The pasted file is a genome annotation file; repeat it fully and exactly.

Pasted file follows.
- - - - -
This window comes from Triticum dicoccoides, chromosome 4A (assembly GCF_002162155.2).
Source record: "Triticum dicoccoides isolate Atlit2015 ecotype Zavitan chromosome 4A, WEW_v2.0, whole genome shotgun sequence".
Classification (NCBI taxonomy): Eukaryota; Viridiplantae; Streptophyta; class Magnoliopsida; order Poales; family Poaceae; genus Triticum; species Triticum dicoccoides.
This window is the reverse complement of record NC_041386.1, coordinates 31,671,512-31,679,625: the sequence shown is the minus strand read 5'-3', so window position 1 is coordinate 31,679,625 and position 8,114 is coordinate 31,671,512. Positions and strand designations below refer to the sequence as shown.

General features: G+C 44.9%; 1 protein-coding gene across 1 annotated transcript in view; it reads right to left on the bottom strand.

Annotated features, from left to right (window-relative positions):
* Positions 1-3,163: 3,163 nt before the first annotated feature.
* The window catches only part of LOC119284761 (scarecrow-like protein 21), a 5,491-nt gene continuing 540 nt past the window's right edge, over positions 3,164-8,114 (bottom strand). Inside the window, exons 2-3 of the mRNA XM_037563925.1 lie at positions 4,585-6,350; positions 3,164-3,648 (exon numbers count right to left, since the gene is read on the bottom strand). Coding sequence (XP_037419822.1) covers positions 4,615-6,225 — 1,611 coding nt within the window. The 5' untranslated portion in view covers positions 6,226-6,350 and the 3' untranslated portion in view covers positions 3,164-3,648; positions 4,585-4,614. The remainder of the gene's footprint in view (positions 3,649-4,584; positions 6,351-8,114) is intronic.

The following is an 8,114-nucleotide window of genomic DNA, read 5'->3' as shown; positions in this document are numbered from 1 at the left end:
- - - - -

This window comes from Triticum dicoccoides, chromosome 4A (assembly GCF_002162155.2).
Source record: "Triticum dicoccoides isolate Atlit2015 ecotype Zavitan chromosome 4A, WEW_v2.0, whole genome shotgun sequence".
Classification (NCBI taxonomy): Eukaryota; Viridiplantae; Streptophyta; class Magnoliopsida; order Poales; family Poaceae; genus Triticum; species Triticum dicoccoides.
This window is the reverse complement of record NC_041386.1, coordinates 31,671,512-31,679,625: the sequence shown is the minus strand read 5'-3', so window position 1 is coordinate 31,679,625 and position 8,114 is coordinate 31,671,512. Positions and strand designations below refer to the sequence as shown.

General features: G+C 44.9%; 1 protein-coding gene across 1 annotated transcript in view; it reads right to left on the bottom strand.

Annotated features, from left to right (window-relative positions):
* Positions 1-3,163: 3,163 nt before the first annotated feature.
* The window catches only part of LOC119284761 (scarecrow-like protein 21), a 5,491-nt gene continuing 540 nt past the window's right edge, over positions 3,164-8,114 (bottom strand). Inside the window, exons 2-3 of the mRNA XM_037563925.1 lie at positions 4,585-6,350; positions 3,164-3,648 (exon numbers count right to left, since the gene is read on the bottom strand). Coding sequence (XP_037419822.1) covers positions 4,615-6,225 — 1,611 coding nt within the window. The 5' untranslated portion in view covers positions 6,226-6,350 and the 3' untranslated portion in view covers positions 3,164-3,648; positions 4,585-4,614. The remainder of the gene's footprint in view (positions 3,649-4,584; positions 6,351-8,114) is intronic.

The following is an 8,114-nucleotide window of genomic DNA, read 5'->3' as shown; positions in this document are numbered from 1 at the left end: